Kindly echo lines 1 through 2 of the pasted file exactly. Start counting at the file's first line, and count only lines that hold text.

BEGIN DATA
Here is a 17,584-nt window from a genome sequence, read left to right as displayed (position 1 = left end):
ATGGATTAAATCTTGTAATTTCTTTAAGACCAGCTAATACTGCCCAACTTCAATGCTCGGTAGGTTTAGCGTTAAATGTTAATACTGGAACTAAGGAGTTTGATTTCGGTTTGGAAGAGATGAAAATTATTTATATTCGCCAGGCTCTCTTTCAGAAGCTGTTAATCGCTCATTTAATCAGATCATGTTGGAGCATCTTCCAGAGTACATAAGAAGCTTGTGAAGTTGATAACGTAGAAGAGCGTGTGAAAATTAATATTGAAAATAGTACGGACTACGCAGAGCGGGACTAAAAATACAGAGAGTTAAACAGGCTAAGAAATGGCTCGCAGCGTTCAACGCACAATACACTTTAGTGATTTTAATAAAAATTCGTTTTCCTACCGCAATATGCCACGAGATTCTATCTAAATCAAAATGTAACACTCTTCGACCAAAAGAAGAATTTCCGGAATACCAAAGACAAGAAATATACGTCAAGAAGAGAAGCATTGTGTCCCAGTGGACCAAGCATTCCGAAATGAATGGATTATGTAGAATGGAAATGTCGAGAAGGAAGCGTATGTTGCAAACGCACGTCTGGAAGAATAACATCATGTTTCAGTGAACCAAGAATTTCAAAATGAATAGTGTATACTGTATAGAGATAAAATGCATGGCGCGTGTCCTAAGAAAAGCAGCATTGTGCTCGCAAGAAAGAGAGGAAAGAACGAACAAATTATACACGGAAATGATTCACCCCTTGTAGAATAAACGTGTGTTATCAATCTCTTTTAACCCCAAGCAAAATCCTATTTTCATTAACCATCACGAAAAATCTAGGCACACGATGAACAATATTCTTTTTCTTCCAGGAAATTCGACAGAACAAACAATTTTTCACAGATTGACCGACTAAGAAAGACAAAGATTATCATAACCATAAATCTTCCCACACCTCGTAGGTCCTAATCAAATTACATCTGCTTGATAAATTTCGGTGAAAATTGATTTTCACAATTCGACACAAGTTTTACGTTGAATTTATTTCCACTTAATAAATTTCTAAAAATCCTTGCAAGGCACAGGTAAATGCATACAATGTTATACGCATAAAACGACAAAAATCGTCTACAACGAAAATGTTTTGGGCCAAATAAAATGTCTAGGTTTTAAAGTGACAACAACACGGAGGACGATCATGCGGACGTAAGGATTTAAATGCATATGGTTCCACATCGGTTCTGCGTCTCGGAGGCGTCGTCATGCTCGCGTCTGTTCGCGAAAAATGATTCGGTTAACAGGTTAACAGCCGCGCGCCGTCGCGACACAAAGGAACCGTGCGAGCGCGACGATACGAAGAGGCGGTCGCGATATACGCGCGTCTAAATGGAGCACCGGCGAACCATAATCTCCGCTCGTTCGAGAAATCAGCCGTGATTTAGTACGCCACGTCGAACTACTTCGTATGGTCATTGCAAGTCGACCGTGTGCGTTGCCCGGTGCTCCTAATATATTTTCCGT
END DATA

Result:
Here is a 17,584-nt window from a genome sequence, read left to right as displayed (position 1 = left end):
ATGGATTAAATCTTGTAATTTCTTTAAGACCAGCTAATACTGCCCAACTTCAATGCTCGGTAGGTTTAGCGTTAAATGTTAATACTGGAACTAAGGAGTTTGATTTCGGTTTGGAAGAGATGAAAATTATTTATATTCGCCAGGCTCTCTTTCAGAAGCTGTTAATCGCTCATTTAATCAGATCATGTTGGAGCATCTTCCAGAGTACATAAGAAGCTTGTGAAGTTGATAACGTAGAAGAGCGTGTGAAAATTAATATTGAAAATAGTACGGACTACGCAGAGCGGGACTAAAAATACAGAGAGTTAAACAGGCTAAGAAATGGCTCGCAGCGTTCAACGCACAATACACTTTAGTGATTTTAATAAAAATTCGTTTTCCTACCGCAATATGCCACGAGATTCTATCTAAATCAAAATGTAACACTCTTCGACCAAAAGAAGAATTTCCGGAATACCAAAGACAAGAAATATACGTCAAGAAGAGAAGCATTGTGTCCCAGTGGACCAAGCATTCCGAAATGAATGGATTATGTAGAATGGAAATGTCGAGAAGGAAGCGTATGTTGCAAACGCACGTCTGGAAGAATAACATCATGTTTCAGTGAACCAAGAATTTCAAAATGAATAGTGTATACTGTATAGAGATAAAATGCATGGCGCGTGTCCTAAGAAAAGCAGCATTGTGCTCGCAAGAAAGAGAGGAAAGAACGAACAAATTATACACGGAAATGATTCACCCCTTGTAGAATAAACGTGTGTTATCAATCTCTTTTAACCCCAAGCAAAATCCTATTTTCATTAACCATCACGAAAAATCTAGGCACACGATGAACAATATTCTTTTTCTTCCAGGAAATTCGACAGAACAAACAATTTTTCACAGATTGACCGACTAAGAAAGACAAAGATTATCATAACCATAAATCTTCCCACACCTCGTAGGTCCTAATCAAATTACATCTGCTTGATAAATTTCGGTGAAAATTGATTTTCACAATTCGACACAAGTTTTACGTTGAATTTATTTCCACTTAATAAATTTCTAAAAATCCTTGCAAGGCACAGGTAAATGCATACAATGTTATACGCATAAAACGACAAAAATCGTCTACAACGAAAATGTTTTGGGCCAAATAAAATGTCTAGGTTTTAAAGTGACAACAACACGGAGGACGATCATGCGGACGTAAGGATTTAAATGCATATGGTTCCACATCGGTTCTGCGTCTCGGAGGCGTCGTCATGCTCGCGTCTGTTCGCGAAAAATGATTCGGTTAACAGGTTAACAGCCGCGCGCCGTCGCGACACAAAGGAACCGTGCGAGCGCGACGATACGAAGAGGCGGTCGCGATATACGCGCGTCTAAATGGAGCACCGGCGAACCATAATCTCCGCTCGTTCGAGAAATCAGCCGTGATTTAGTACGCCACGTCGAACTACTTCGTATGGTCATTGCAAGTCGACCGTGTGCGTTGCCCGGTGCTCCTAATATATTTTCCGT